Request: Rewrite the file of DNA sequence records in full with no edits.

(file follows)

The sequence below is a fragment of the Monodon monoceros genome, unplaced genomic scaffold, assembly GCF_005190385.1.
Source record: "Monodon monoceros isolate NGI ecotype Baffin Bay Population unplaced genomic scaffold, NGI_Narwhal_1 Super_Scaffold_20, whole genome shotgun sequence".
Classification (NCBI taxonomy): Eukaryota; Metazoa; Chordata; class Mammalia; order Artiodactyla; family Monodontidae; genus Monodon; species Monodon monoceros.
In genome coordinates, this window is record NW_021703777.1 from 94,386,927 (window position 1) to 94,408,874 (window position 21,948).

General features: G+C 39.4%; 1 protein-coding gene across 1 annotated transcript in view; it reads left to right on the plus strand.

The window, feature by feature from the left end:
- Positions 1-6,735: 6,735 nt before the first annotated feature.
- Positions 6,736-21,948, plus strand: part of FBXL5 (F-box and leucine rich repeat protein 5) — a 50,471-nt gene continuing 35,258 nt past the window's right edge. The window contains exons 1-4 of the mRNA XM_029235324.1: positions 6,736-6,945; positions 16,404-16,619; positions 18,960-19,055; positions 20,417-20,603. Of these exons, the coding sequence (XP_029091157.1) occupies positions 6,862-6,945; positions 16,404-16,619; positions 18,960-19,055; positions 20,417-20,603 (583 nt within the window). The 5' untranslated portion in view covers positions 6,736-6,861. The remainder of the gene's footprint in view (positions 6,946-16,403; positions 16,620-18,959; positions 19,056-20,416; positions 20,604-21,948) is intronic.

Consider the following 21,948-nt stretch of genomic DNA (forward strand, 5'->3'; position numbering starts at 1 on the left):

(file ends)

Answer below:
The sequence below is a fragment of the Monodon monoceros genome, unplaced genomic scaffold, assembly GCF_005190385.1.
Source record: "Monodon monoceros isolate NGI ecotype Baffin Bay Population unplaced genomic scaffold, NGI_Narwhal_1 Super_Scaffold_20, whole genome shotgun sequence".
Classification (NCBI taxonomy): Eukaryota; Metazoa; Chordata; class Mammalia; order Artiodactyla; family Monodontidae; genus Monodon; species Monodon monoceros.
In genome coordinates, this window is record NW_021703777.1 from 94,386,927 (window position 1) to 94,408,874 (window position 21,948).

General features: G+C 39.4%; 1 protein-coding gene across 1 annotated transcript in view; it reads left to right on the plus strand.

The window, feature by feature from the left end:
- Positions 1-6,735: 6,735 nt before the first annotated feature.
- Positions 6,736-21,948, plus strand: part of FBXL5 (F-box and leucine rich repeat protein 5) — a 50,471-nt gene continuing 35,258 nt past the window's right edge. The window contains exons 1-4 of the mRNA XM_029235324.1: positions 6,736-6,945; positions 16,404-16,619; positions 18,960-19,055; positions 20,417-20,603. Of these exons, the coding sequence (XP_029091157.1) occupies positions 6,862-6,945; positions 16,404-16,619; positions 18,960-19,055; positions 20,417-20,603 (583 nt within the window). The 5' untranslated portion in view covers positions 6,736-6,861. The remainder of the gene's footprint in view (positions 6,946-16,403; positions 16,620-18,959; positions 19,056-20,416; positions 20,604-21,948) is intronic.

Consider the following 21,948-nt stretch of genomic DNA (forward strand, 5'->3'; position numbering starts at 1 on the left):